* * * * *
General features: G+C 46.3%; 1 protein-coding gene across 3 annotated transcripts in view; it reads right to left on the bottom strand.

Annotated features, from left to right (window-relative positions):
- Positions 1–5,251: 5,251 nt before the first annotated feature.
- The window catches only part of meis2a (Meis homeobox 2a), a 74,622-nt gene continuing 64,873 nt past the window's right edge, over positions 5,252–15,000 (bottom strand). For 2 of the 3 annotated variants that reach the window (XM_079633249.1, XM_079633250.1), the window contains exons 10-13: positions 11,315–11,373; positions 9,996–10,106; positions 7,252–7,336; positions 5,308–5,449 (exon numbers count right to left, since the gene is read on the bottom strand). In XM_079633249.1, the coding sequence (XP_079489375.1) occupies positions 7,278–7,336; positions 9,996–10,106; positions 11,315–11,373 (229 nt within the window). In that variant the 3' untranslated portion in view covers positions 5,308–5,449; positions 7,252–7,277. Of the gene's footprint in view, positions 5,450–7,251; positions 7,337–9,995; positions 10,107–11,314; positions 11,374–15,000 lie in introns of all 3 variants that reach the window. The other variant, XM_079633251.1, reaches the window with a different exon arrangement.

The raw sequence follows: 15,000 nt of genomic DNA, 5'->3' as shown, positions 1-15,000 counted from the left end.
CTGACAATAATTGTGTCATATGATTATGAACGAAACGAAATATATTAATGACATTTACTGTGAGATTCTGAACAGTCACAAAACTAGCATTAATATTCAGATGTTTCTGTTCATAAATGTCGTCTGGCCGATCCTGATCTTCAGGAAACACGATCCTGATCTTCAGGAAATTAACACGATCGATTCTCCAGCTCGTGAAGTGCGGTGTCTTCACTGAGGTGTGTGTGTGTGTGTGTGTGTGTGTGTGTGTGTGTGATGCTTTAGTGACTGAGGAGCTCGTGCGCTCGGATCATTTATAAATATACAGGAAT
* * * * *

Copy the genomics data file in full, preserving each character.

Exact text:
General features: G+C 46.3%; 1 protein-coding gene across 3 annotated transcripts in view; it reads right to left on the bottom strand.

Annotated features, from left to right (window-relative positions):
- Positions 1–5,251: 5,251 nt before the first annotated feature.
- The window catches only part of meis2a (Meis homeobox 2a), a 74,622-nt gene continuing 64,873 nt past the window's right edge, over positions 5,252–15,000 (bottom strand). For 2 of the 3 annotated variants that reach the window (XM_079633249.1, XM_079633250.1), the window contains exons 10-13: positions 11,315–11,373; positions 9,996–10,106; positions 7,252–7,336; positions 5,308–5,449 (exon numbers count right to left, since the gene is read on the bottom strand). In XM_079633249.1, the coding sequence (XP_079489375.1) occupies positions 7,278–7,336; positions 9,996–10,106; positions 11,315–11,373 (229 nt within the window). In that variant the 3' untranslated portion in view covers positions 5,308–5,449; positions 7,252–7,277. Of the gene's footprint in view, positions 5,450–7,251; positions 7,337–9,995; positions 10,107–11,314; positions 11,374–15,000 lie in introns of all 3 variants that reach the window. The other variant, XM_079633251.1, reaches the window with a different exon arrangement.

The raw sequence follows: 15,000 nt of genomic DNA, 5'->3' as shown, positions 1-15,000 counted from the left end.
CTGACAATAATTGTGTCATATGATTATGAACGAAACGAAATATATTAATGACATTTACTGTGAGATTCTGAACAGTCACAAAACTAGCATTAATATTCAGATGTTTCTGTTCATAAATGTCGTCTGGCCGATCCTGATCTTCAGGAAACACGATCCTGATCTTCAGGAAATTAACACGATCGATTCTCCAGCTCGTGAAGTGCGGTGTCTTCACTGAGGTGTGTGTGTGTGTGTGTGTGTGTGTGTGTGTGTGTGATGCTTTAGTGACTGAGGAGCTCGTGCGCTCGGATCATTTATAAATATACAGGAAT